Polybius,, Brian McGing
OUP Oxford, Nov 11, 2010 - History - 501 pages
'no one else in our times has attempted to write a universal history' Polybius' ambitious goal was to describe how Rome conquered the Mediterranean world in less than fifty-three years. This great study of imperialism takes the reader back to Rome's first encounter with Carthage in 264 and forward to her destruction of that renowned city in 146. Polybius, himself a leading Greek politician of the time, emphasizes the importance of practical experience for the writing of political history as well as the critical assessment of all the evidence. He attributes Rome's success to the greatness of its constitution and the character of its people, but also allows Fortune a role in designing the shape of world events. This new translation by Robin Waterfield, the first for over thirty years, includes the first five books in their entirety, and all of the fragmentary Books 6 and 12, containing Polybius' account of the Roman constitution and his outspoken views on how (and how not) to write history. Brian McGing's accompanying introduction and notes illuminate this remarkable political history. ABOUT THE SERIES: For over 100 years Oxford World's Classics has made available the widest range of literature from around the globe. Each affordable volume reflects Oxford's commitment to scholarship, providing the most accurate text plus a wealth of other valuable features, including expert introductions by leading authorities, helpful notes to clarify the text, up-to-date bibliographies for further study, and much more.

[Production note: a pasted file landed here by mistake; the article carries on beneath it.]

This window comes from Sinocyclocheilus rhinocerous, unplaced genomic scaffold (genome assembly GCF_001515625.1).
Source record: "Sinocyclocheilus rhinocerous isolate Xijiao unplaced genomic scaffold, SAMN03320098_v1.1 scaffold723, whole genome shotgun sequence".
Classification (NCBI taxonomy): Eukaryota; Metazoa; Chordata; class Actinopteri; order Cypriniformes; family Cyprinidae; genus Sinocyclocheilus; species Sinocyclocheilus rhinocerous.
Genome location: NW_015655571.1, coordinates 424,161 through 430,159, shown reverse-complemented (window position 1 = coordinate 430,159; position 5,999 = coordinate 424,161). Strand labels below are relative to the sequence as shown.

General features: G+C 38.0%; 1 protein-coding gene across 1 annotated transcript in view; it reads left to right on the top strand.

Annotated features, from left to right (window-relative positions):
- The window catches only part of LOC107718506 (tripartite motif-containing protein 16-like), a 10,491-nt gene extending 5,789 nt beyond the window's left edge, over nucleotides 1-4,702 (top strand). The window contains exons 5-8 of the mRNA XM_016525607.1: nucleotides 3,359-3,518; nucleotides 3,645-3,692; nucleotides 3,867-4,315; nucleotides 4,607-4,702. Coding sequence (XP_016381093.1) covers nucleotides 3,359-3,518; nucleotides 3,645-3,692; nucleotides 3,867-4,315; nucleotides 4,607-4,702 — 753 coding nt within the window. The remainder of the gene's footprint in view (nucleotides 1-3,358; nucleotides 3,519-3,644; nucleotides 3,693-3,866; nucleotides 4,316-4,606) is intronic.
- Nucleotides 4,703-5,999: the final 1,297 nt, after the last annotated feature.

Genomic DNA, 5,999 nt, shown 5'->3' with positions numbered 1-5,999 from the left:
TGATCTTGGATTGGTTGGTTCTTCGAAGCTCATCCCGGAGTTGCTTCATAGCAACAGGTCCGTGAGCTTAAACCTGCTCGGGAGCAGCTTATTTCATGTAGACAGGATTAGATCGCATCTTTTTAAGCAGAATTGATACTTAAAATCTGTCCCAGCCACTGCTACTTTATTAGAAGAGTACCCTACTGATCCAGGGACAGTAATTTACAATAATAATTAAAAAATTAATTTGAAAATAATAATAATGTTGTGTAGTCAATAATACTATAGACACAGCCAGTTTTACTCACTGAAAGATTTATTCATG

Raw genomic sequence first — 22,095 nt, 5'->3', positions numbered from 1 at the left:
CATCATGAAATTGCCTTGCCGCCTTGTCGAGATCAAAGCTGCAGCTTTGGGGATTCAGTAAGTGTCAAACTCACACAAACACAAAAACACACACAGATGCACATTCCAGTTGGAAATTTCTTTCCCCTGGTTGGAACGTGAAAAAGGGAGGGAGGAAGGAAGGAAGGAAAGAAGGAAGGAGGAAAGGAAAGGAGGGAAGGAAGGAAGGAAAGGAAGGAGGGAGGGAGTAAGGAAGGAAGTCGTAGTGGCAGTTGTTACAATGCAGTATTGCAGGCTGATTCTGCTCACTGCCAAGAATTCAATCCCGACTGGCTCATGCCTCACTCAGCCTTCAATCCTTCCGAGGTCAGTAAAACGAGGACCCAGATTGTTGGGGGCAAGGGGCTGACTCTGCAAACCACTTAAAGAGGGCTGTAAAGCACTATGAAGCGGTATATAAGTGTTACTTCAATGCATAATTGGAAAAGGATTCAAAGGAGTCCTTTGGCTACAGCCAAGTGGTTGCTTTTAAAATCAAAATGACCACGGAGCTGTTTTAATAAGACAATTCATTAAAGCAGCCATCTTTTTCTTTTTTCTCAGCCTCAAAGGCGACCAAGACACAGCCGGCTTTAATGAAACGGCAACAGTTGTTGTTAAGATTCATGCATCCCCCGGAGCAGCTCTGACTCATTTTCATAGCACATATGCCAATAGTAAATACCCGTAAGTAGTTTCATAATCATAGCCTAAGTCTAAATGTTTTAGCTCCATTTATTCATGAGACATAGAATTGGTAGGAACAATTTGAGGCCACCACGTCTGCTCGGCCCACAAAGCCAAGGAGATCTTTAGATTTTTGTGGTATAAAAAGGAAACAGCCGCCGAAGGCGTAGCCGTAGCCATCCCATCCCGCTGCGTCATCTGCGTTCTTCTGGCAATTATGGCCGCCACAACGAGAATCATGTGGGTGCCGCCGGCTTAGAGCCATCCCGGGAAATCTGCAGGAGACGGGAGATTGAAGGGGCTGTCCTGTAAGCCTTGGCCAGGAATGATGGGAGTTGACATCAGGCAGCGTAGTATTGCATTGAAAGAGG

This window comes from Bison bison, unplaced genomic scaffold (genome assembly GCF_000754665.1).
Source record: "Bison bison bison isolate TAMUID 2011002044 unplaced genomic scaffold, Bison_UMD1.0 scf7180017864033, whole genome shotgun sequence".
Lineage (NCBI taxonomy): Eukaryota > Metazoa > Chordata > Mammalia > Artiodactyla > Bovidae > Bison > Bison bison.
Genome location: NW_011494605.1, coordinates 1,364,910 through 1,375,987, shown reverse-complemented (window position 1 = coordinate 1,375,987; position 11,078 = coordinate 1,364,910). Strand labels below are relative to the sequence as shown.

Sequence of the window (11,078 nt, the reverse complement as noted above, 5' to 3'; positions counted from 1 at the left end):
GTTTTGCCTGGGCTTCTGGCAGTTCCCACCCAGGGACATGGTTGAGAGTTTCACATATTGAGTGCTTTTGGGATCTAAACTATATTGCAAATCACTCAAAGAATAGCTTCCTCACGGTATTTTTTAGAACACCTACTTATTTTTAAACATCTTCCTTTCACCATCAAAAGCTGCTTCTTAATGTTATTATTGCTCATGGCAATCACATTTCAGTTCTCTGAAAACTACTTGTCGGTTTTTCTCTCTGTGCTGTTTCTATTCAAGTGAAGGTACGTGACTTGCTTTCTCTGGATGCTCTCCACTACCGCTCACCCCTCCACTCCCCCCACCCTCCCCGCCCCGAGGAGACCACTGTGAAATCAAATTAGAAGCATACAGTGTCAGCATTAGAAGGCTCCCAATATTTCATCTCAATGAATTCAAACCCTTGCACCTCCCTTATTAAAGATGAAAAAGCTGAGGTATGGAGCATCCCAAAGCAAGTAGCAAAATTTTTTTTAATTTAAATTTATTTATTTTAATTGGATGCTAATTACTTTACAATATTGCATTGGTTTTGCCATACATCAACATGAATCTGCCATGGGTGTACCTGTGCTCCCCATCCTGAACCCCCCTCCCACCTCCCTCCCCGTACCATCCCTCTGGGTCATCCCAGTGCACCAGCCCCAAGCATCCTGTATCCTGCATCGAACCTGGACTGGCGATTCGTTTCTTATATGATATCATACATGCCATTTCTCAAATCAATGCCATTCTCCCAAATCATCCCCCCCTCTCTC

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Review: The Histories (Oxford World's Classics)User Review - Raja - Goodreads
OK, so why did I spend my time reading this book? To learn more about the Mediterranean - the cultures, religions, civilizations, empires, outlooks, beliefs and ways of life that existed on its shores ... Read full review
Review: The Histories (Oxford World's Classics)User Review - Chris Wolfington - Goodreads
I recommend the full length version. It's a history of arguably the most important time period ever. It covers the 3 Punic Wars and all the time in-between, when the Roman Republic conquers most of ... Read full review